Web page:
Professor George Shoane's research on improving the golf putting process was featured in the October 12, 2002 issue of Science News (p. 238). The study mentioned showed that certain golfing grips can lessen head and eye movement during putting, which improves the putter's success. Professor Shoane is a leading expert in vision research, in general, and in oculomotor control, in particular.
October 20, 2002
October 10, 2002
Professor David Shreiber has received a 3-year, $600,000 award from the Centers for Disease Control to study the biomechanics of spinal cord injury. The research involves collaborations with Professors Dimitri Metaxas (Biomedical Engineering) and Wise Young (Cell Biology and Neuroscience), and aims to identify tissue-level material thresholds for injury following spinal cord compression.
October 1, 2002
Professor Troy Shinbrot received a 1-year $50,000 award from the NSF for his project "Instabilities and Waves in Sheared Granular Materials". The goal is to study fundamental flow instabilities in powders and grains as encountered in the manufacture of pharmaceuticals.
September 4, 2002
Groundbreaking took place today for a $23.8 million, 60,000-square-foot building dedicated to biomedical engineering at Rutgers, The State University of New Jersey. The four-story state-of-the-art structure on the university's Busch campus in Piscataway is targeted for completion in 2004. Features include core facilities for genomics and proteomics, tissue engineering, biomedical imaging and optics, microfabrication, animal study, high-performance computing, laboratories, offices and a 200-seat auditorium and conference center.
August 26, 2002
Professor Dimitri Metaxas received two awards from AFOSR: 1. Recognition, Identification, Analysis, and Synthesis of Human Activities ($220,592), and 2. Human Identification and Recognition of Emotional States from Visual Input ($604,723). These new awards complement many of the innovative research programs currently ongoing in the Center for Computational Biomedicine, Imaging and Modeling, which Professor Metaxas directs.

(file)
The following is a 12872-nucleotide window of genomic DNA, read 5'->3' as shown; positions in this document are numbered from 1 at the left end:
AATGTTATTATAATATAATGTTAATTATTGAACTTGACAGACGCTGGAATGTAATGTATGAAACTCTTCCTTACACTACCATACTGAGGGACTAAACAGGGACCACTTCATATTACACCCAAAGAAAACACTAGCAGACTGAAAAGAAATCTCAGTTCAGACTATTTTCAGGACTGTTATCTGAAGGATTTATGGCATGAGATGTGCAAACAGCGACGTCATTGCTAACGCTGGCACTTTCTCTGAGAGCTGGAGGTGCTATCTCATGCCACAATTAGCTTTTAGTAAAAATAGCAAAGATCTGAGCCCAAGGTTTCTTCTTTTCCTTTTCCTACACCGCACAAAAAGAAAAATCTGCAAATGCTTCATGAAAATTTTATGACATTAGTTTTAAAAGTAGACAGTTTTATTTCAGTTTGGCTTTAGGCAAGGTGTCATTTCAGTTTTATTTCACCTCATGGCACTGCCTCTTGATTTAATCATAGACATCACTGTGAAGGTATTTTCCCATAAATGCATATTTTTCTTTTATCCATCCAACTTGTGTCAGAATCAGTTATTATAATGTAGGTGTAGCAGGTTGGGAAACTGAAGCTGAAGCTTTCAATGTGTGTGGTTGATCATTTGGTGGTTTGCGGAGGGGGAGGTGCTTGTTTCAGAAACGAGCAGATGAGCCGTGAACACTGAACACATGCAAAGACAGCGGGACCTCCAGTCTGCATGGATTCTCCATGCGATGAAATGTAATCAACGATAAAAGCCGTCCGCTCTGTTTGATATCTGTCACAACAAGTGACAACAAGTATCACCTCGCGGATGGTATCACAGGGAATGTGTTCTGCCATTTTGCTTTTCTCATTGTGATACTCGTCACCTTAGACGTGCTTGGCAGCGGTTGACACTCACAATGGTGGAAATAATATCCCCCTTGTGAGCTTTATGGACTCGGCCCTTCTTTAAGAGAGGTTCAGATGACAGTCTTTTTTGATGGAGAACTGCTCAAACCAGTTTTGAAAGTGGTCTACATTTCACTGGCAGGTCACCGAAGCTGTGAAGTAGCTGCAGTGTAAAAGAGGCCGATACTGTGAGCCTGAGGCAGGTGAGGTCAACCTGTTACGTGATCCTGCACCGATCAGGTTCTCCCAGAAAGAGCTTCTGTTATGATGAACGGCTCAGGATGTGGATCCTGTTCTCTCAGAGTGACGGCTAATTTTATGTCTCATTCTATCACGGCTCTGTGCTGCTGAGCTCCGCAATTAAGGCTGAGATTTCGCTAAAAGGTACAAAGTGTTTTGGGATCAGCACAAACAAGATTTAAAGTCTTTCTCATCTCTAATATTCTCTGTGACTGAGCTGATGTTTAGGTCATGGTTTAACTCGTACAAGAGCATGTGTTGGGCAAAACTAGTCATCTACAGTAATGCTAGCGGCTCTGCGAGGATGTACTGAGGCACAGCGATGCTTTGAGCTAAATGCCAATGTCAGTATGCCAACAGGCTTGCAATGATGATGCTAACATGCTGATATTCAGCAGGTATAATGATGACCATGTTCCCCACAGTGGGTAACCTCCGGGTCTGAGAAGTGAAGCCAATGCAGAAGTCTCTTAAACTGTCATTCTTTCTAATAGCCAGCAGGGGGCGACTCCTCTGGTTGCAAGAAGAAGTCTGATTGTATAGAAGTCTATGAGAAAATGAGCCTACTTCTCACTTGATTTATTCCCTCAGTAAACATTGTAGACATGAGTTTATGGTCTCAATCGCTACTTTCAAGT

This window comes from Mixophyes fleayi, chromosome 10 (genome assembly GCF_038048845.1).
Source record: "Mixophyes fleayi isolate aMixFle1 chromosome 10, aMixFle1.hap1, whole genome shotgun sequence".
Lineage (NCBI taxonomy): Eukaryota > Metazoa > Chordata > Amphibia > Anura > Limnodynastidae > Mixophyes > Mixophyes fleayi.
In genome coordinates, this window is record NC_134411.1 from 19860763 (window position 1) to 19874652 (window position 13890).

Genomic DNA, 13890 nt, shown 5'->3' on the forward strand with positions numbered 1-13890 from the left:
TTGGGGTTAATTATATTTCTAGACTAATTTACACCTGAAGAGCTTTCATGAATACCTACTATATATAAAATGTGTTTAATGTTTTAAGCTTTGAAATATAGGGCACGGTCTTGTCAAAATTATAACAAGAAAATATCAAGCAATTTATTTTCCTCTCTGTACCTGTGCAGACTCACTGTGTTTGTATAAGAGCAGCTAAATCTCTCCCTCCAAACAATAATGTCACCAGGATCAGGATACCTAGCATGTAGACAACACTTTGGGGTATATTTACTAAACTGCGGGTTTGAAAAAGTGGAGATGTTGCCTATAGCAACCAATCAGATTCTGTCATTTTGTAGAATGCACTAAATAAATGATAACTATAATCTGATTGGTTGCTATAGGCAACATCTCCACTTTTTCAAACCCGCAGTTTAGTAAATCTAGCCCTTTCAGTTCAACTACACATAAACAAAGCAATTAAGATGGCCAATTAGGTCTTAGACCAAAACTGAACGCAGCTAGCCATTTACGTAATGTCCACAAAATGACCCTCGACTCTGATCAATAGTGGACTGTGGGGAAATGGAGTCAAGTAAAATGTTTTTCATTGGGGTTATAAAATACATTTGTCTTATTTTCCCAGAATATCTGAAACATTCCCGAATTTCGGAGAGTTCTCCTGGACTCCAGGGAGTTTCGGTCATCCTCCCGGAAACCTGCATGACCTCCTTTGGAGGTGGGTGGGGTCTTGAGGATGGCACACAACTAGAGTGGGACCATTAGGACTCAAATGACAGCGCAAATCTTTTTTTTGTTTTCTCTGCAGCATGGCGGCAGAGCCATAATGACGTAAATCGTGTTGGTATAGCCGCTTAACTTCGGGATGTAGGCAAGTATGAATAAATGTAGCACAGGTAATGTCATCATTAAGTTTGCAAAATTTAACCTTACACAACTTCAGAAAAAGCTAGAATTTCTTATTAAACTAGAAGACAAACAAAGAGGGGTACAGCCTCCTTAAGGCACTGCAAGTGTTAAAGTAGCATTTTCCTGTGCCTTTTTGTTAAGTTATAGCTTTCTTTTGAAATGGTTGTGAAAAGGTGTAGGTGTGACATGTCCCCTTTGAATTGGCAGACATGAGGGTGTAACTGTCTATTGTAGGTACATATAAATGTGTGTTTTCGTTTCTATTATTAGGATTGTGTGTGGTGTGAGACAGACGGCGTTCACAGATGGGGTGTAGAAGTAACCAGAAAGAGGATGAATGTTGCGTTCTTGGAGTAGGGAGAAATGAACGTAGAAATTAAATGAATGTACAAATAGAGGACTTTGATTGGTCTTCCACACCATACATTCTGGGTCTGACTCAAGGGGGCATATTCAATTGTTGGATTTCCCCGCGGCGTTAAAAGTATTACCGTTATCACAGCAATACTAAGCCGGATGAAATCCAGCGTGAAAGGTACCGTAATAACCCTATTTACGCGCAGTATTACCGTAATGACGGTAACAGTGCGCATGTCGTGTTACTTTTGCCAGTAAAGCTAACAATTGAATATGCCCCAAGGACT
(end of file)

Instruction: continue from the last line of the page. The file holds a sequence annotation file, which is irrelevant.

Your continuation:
August 23, 2002
Professor Martin Yarmush received a 4-year $1.7M award from the NIH for his project Metabolic Engineering for Improving Liver Transplantation. The research program objective is to precondition fatty livers that are normally rejected as transplant candidates, so that they can be efficiently used. If successful, these techniques would make available hundreds of livers each year which are currently being disposed.
August 21, 2002
Professor David Shreiber received a 3-year award from the Whitaker Foundation for $230K for his project entitled "Development of Tissue-Specific, Three Dimensional, In Vitro Models of Nervous System Trauma". The research project utilizes tissue engineering to study the mecahnotransduction of mechanical injury to axons and glia, and will contribute to the design of rational strategies to prevent and treat traumatic brain and spinal cord injury. Professor Wise Young (Cell Biology and Neuroscience) is a collaborator.
August 19, 2002
Professor Charles Roth received a 5-year NIH award for $1 million to support his project entitled "Efficient and Selective Delivery of Antisense Oligonucleotides". The research project, which involves a collaboration with Professor Joachim Kohn (Chemistry), includes the development of a family of ligand-bearing, polymeric materials for delivery of nucleic acids to cells, and their use in identifying and overcoming rate-limiting steps to delivery.
August 15, 2002
An award of $2.8M was made by the New Jersey Commission on Science and Technology for the "Center for Multimodel Wireless Integrated Sensor-on-Silicon Technology". The Principal Investigator, Dr. Dipankar Raychaudhuri, of Rutgers' WINLAB, will collaborate with colleagues from Princeton University and the University of Medicine and Dentistry of New Jersey, Agere Systems, Lucent, Sarnoff, Johnson and Johnson, Thomson Multimedia, and Semandex Networks. Professor John Li , a co-PI of the project, will lead the biomedical applications group.
August 12, 2002
Professor Prabhas Moghe was awarded a three year $300 K grant from the Bioengineering Division of the NSF for his project entitled "Nanoscale Engineering of LDL-Retentive Substrates". The study proposes the synthesis and design of nanoscale substrates with high binding affinities for low density lipoproteins for use in the treatment of atherosclerosis. Collaborators include Rutgers Professors Kathryn Uhrich (Chemistry),Silvina Tomassone (Chemical Engineering), and Yicheng Lu (Electrical and Computer Engineering).